Companies need to transform how managers manage.
Agile is a recent example of work innovations emphasizing autonomous, self-managed teams. Other approaches that companies have been experimenting with in recent years go by a bewildering variety of names: lean, holacracy, the polycratic organization, and the exponential organization, to list a few. But in this organizational revolution-in-the-making, a critical piece is missing. Companies lack a compelling model for the role of management.
The challenge of the organizational revolution represented by agile and other new approaches is not that they make management somehow irrelevant or obsolete. Quite the opposite: they make management more important than ever before. But they also transform what managers have to do and how they need to work. In some cases, they even redefine who needs to be a manager.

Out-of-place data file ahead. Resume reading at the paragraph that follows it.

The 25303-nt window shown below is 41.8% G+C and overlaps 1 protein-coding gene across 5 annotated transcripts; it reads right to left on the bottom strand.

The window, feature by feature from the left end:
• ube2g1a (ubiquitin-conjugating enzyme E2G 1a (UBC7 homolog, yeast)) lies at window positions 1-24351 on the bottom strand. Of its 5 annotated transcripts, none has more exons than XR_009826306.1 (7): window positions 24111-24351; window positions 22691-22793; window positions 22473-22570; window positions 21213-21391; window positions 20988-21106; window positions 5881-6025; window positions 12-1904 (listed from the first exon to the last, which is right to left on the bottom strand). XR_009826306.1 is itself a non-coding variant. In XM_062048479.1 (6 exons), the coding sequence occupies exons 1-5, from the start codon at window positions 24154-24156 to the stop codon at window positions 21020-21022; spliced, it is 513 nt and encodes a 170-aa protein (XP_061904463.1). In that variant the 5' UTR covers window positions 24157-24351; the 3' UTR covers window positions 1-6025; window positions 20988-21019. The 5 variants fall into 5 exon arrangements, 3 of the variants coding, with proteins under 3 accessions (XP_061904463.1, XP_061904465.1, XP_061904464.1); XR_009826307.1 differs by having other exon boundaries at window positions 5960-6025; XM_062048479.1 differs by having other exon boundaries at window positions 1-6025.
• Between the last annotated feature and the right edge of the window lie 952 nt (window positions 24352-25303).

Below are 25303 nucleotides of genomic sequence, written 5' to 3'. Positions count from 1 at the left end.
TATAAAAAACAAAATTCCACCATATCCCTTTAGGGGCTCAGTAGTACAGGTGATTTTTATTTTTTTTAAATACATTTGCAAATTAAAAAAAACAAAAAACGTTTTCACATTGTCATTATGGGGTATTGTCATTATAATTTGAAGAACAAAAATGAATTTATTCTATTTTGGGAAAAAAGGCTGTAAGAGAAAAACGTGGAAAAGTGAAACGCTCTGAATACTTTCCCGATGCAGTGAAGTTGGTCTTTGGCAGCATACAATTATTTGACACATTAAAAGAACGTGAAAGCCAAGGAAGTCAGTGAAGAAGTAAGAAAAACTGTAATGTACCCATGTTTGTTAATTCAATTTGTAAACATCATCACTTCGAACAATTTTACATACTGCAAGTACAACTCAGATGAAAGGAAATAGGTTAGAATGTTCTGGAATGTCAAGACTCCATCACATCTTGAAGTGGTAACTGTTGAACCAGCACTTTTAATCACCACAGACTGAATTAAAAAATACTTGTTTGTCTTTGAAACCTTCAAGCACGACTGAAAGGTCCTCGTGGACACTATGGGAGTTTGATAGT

Developing the new managerial model will require a shift in how managers conceive of their role. Put simply, they need to stop thinking of themselves as the master designers of hardwired organizational structures, processes, rules, and procedures. Instead, they need to become the everyday orchestrators of a flexible and dynamic behavioral system, one that unleashes employees’ autonomy and initiative, and puts it in the service of more effective cooperation to achieve the organization’s goals.
In a futile attempt to control complexity, many organizations design more rules, processes, and guidelines for each new performance objective. The paradoxical result is an increase in organizational complicatedness—that is, the proliferation of contradictory rules and instructions—which causes people to lose their sense of direction and to escalate decisions to committees or to senior leaders, who have no direct knowledge of the issues at hand.
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